Mendel, dozing in the dark, awoke in fright. The pain returned as he listened. He drew on his cold embittered clothing, and wasted minutes sitting at the edge of the bed. In the kitchen, Isaac, his astonished mouth open, held six peanuts in his palm.
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Mendel, dozing in the dark, awoke in fright. The pain returned as he listened. He drew on his cold embittered clothing, and wasted minutes sitting at the edge of the bed.
In the kitchen, Isaac, his astonished mouth open, held six peanuts in his palm. He placed each on the table. Mendel, in loose hat and long overcoat, still sat on the bed.
Isaac watched with small eyes and ears, thick hair graying the sides of his head. As if stifling he rose. Isaac wanted to hold it to his ear. In the drawer he found the little paper bag of crumpled ones and fives and slipped it into his overcoat pocket. He helped Isaac on with his coat. Isaac looked at one dark window, then at the other. Mendel stared at both blank windows. They went slowly down the darkly lit stairs, Mendel first, Isaac watching the moving shadows on the wall. To one long shadow he offered a peanut.
The November night was cold and bleak. Opening the door he cautiously thrust his head out. Though he saw nothing he quickly shut the door. Isaac sucked air. It was suppertime and the street was empty but the store windows dimly lit their way to the corner. They crossed the deserted street and went on.
Isaac, with a happy cry, pointed to the three golden balls. Mendel smiled but was exhausted when they got to the pawnshop. The pawnbroker, a red-bearded man with black horn-rimmed glasses, was eating a whitefish at the rear of the store. He craned his head, saw them, and settled back to sip his tea. In five minutes he came forward, patting his shapeless lips with a large white handkerchief.
Mendel, breathing heavily, handed him the worn gold watch. The pawnbroker, raising his glasses, screwed in his eyepiece. He turned the watch over once. It had stopped ticking. Mendel wound it slowly. It ticked hollowly. Isaac, watching a banjo, snickered. He locked the watch in a small drawer but Mendel still heard it ticking. In the street he slipped the eight dollars into the paper bag, then searched in his pockets for a scrap of writing.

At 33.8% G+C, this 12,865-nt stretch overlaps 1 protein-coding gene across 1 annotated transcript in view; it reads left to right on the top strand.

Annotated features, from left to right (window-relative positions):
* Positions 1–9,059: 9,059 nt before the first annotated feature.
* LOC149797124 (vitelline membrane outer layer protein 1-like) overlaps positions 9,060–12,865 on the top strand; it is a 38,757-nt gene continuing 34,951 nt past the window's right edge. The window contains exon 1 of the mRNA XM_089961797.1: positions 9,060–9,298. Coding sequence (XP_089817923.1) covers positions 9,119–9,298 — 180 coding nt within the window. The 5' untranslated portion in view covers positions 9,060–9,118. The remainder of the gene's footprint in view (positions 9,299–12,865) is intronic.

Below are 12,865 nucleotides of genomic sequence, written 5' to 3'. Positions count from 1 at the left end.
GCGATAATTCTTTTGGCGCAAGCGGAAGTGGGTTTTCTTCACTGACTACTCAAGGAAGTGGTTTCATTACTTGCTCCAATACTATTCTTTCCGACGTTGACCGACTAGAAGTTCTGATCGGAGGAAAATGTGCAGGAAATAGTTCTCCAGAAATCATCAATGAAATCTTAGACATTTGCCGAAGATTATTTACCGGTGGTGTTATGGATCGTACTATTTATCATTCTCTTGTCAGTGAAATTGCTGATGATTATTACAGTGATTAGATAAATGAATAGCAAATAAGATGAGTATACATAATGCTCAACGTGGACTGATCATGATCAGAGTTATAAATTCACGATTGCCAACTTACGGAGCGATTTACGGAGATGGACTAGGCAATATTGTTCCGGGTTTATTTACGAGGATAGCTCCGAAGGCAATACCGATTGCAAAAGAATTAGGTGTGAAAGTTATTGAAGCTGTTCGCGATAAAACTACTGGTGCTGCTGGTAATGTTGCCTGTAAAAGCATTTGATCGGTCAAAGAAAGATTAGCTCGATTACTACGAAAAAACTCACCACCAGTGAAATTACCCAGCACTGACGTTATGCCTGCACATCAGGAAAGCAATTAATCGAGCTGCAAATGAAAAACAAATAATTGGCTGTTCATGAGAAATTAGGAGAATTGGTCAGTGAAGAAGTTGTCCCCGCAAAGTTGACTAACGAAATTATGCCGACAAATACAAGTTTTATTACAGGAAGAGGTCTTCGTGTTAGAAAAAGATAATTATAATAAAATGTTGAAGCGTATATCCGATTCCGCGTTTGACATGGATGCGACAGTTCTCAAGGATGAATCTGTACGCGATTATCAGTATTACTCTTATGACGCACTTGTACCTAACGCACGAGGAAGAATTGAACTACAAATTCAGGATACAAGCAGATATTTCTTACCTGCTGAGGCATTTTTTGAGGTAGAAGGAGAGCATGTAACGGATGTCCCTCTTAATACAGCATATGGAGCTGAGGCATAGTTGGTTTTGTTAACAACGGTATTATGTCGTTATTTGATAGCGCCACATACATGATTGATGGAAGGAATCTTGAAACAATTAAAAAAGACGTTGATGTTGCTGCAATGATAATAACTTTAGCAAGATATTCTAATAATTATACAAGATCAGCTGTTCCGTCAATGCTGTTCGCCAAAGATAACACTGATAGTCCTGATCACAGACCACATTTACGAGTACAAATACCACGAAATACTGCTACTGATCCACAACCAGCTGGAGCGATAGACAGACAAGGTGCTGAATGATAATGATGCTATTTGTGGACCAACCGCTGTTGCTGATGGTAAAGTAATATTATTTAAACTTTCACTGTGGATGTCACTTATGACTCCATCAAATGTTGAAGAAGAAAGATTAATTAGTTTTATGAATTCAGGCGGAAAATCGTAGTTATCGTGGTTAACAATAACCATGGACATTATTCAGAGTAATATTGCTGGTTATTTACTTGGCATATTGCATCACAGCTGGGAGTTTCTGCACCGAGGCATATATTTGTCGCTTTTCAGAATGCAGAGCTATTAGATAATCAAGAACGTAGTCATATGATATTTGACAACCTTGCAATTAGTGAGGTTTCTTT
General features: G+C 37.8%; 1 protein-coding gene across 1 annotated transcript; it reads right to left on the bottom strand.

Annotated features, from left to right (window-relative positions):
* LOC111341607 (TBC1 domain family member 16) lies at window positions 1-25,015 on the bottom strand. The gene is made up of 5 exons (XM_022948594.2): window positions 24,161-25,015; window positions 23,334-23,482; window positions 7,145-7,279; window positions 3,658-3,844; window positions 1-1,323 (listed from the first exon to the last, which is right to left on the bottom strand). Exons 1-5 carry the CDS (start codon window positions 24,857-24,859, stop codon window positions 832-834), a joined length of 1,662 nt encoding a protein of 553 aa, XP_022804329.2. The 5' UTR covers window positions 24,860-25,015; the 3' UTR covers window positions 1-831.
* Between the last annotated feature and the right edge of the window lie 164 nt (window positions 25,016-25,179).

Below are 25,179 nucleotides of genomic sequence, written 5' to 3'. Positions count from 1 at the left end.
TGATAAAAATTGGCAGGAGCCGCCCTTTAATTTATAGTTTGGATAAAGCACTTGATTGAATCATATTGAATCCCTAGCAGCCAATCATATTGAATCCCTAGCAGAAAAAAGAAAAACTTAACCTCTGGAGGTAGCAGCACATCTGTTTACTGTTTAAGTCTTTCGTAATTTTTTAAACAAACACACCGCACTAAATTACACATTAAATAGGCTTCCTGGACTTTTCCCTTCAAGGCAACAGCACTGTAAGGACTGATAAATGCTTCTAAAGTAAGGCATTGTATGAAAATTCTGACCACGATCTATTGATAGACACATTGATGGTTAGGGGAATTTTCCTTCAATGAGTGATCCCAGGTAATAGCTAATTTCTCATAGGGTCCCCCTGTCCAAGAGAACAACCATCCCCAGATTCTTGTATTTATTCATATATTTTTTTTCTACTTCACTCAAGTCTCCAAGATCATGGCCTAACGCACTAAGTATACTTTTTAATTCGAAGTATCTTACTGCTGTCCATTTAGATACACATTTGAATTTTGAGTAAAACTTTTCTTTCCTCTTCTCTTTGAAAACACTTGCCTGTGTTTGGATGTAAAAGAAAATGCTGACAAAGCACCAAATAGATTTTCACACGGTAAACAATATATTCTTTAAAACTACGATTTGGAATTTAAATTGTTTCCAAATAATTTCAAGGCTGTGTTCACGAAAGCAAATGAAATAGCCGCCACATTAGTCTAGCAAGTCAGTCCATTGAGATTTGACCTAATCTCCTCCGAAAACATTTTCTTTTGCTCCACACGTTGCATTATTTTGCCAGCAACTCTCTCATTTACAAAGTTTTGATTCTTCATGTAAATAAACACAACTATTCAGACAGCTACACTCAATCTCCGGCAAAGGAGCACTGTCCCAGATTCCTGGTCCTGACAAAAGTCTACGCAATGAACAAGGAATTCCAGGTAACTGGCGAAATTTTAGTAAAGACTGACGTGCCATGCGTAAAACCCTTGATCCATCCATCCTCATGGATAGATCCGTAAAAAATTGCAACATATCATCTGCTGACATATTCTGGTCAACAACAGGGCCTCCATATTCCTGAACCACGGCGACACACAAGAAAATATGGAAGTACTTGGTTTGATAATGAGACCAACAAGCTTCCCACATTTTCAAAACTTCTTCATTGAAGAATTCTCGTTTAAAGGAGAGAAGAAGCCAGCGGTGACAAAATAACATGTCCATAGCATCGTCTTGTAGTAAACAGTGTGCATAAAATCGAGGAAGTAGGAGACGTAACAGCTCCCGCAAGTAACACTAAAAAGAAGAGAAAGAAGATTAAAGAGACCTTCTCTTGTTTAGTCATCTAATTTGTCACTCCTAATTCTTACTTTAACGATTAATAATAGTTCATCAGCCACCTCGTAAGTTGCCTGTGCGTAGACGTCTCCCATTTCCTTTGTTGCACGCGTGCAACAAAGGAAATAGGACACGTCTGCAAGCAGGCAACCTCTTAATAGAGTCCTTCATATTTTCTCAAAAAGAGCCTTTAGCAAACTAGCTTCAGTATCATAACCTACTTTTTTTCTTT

Finding it, he strained to read the address by the light of the street lamp. As they trudged to the subway, Mendel pointed to the sprinkled sky. Fishbein, after we will eat. Isaac stared uneasily at the heavy door of the house.
Mendel rang. The servant, a man with long sideburns, came to the door and said Mr. Fishbein were dining and could see no one. Tomorrow morning Mr. Fishbein will talk to you. The foyer was a vast high-ceilinged room with many oil paintings on the walls, voluminous silken draperies, a thick flowered rug at foot, and a marble staircase. Fishbein, a paunchy bald-headed man with hairy nostrils and small patent leather feet, ran lightly down the stairs, a large napkin tucked under a tuxedo coat button.
He stopped on the fifth step from the bottom and examined his visitors. Fishbein adjusted his pince-nez.
He is like this all his life. We having tonight chicken with stuffed derma. I have already the rest. How old a man? What is thirty-five dollars to Mr. To me, for my boy, is everything. This is my fixed policy. Fishbein, if not thirty-five, give maybe twenty. The servant with the long sideburns appeared at the top of the stairs.